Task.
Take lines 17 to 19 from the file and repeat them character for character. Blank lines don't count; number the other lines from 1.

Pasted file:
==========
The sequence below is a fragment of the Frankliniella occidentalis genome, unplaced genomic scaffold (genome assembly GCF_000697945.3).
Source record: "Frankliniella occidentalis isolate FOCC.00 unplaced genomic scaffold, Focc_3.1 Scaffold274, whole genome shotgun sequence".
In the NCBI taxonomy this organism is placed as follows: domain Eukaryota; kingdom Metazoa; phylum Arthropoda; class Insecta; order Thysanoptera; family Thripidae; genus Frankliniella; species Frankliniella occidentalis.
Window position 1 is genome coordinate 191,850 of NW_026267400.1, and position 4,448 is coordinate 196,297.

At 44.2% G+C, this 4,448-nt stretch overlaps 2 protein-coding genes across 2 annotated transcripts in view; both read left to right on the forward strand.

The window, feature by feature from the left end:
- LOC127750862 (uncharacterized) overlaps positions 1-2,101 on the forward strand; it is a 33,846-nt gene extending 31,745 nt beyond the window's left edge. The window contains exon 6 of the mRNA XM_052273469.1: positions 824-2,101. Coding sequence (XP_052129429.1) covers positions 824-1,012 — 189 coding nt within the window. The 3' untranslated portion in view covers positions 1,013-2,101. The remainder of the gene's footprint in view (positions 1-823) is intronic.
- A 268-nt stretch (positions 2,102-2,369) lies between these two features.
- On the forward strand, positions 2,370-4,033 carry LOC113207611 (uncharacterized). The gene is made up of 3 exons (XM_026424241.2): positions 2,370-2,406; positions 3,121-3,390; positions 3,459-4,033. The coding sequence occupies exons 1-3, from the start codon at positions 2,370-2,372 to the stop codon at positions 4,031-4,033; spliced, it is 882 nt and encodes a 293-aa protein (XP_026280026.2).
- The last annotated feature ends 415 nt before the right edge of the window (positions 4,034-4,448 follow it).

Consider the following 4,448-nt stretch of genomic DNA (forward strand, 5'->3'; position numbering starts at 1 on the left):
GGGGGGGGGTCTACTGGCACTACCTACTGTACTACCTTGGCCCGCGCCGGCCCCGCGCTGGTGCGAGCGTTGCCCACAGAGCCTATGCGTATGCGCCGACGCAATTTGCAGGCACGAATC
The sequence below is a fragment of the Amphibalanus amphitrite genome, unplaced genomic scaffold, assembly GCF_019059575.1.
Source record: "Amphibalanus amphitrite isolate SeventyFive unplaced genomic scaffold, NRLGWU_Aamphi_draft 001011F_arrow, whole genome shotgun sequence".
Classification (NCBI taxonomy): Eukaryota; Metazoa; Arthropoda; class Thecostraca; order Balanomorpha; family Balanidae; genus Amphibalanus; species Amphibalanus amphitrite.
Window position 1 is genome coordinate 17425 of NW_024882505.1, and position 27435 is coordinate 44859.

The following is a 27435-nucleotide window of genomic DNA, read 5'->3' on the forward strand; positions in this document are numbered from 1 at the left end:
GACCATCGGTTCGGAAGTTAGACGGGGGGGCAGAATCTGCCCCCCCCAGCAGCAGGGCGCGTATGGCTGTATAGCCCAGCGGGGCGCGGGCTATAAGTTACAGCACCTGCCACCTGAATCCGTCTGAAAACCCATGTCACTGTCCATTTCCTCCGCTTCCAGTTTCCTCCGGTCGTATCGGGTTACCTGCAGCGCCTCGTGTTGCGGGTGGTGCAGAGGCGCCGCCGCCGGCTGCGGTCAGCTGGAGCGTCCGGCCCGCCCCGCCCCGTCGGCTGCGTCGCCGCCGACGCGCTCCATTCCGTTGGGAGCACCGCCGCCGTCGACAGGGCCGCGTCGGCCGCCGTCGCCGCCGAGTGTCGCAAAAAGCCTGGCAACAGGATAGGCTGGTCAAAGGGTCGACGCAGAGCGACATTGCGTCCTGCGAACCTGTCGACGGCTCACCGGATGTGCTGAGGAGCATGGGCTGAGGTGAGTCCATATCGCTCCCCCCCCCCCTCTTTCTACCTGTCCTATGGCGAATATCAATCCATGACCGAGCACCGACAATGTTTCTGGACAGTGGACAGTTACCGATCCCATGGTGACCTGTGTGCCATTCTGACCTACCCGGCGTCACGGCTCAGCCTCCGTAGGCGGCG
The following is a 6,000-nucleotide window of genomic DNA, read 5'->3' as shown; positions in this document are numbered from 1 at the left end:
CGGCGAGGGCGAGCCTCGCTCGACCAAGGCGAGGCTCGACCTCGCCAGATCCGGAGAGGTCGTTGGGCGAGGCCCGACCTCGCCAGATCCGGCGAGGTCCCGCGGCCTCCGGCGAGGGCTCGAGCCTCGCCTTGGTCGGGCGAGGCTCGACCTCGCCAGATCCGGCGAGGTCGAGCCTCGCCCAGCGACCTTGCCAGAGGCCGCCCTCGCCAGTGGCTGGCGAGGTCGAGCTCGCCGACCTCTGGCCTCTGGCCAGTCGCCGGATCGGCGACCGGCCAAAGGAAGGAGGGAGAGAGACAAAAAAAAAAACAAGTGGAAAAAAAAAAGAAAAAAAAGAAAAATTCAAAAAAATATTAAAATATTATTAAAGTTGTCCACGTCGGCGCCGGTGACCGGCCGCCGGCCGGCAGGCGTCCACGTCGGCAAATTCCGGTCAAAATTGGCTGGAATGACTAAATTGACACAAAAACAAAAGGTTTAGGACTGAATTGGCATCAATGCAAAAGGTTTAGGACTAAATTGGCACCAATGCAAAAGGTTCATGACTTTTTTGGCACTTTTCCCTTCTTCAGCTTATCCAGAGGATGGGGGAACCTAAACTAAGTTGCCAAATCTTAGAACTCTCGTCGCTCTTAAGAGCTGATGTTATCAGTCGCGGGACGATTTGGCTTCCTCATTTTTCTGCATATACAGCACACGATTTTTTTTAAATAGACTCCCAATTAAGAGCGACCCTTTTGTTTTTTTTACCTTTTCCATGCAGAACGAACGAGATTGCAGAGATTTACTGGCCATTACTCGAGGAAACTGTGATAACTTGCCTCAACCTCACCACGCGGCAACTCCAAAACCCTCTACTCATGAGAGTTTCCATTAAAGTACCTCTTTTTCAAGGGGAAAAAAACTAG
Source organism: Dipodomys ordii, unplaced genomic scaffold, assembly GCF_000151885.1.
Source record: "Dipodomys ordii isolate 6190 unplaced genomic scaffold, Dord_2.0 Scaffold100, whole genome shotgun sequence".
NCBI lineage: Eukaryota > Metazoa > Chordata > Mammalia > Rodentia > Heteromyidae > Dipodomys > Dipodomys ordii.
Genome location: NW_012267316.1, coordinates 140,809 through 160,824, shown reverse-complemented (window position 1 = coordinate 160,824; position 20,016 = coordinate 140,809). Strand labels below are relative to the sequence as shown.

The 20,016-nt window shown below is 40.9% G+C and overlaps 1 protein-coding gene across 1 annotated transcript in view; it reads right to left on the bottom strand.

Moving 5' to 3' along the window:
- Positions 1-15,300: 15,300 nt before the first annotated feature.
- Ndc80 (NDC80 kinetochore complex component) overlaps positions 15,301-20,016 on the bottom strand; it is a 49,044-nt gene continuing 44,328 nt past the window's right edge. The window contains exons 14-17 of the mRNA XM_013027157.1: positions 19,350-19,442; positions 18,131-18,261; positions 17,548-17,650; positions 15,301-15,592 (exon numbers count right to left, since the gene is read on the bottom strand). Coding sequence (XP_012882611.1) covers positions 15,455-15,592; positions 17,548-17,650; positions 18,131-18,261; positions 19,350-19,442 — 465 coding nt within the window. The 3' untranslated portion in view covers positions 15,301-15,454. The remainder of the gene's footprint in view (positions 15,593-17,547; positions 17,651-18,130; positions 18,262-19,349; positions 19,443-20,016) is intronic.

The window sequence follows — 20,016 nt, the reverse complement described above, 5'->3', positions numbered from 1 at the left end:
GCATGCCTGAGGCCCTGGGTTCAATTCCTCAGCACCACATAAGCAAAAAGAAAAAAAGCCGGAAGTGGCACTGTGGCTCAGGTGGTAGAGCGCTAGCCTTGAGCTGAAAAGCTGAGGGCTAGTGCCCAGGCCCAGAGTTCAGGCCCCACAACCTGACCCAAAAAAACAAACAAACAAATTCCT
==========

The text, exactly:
The following is a 27435-nucleotide window of genomic DNA, read 5'->3' on the forward strand; positions in this document are numbered from 1 at the left end:
GACCATCGGTTCGGAAGTTAGACGGGGGGGCAGAATCTGCCCCCCCCAGCAGCAGGGCGCGTATGGCTGTATAGCCCAGCGGGGCGCGGGCTATAAGTTACAGCACCTGCCACCTGAATCCGTCTGAAAACCCATGTCACTGTCCATTTCCTCCGCTTCCAGTTTCCTCCGGTCGTATCGGGTTACCTGCAGCGCCTCGTGTTGCGGGTGGTGCAGAGGCGCCGCCGCCGGCTGCGGTCAGCTGGAGCGTCCGGCCCGCCCCGCCCCGTCGGCTGCGTCGCCGCCGACGCGCTCCATTCCGTTGGGAGCACCGCCGCCGTCGACAGGGCCGCGTCGGCCGCCGTCGCCGCCGAGTGTCGCAAAAAGCCTGGCAACAGGATAGGCTGGTCAAAGGGTCGACGCAGAGCGACATTGCGTCCTGCGAACCTGTCGACGGCTCACCGGATGTGCTGAGGAGCATGGGCTGAGGTGAGTCCATATCGCTCCCCCCCCCCCTCTTTCTACCTGTCCTATGGCGAATATCAATCCATGACCGAGCACCGACAATGTTTCTGGACAGTGGACAGTTACCGATCCCATGGTGACCTGTGTGCCATTCTGACCTACCCGGCGTCACGGCTCAGCCTCCGTAGGCGGCG
The following is a 6,000-nucleotide window of genomic DNA, read 5'->3' as shown; positions in this document are numbered from 1 at the left end: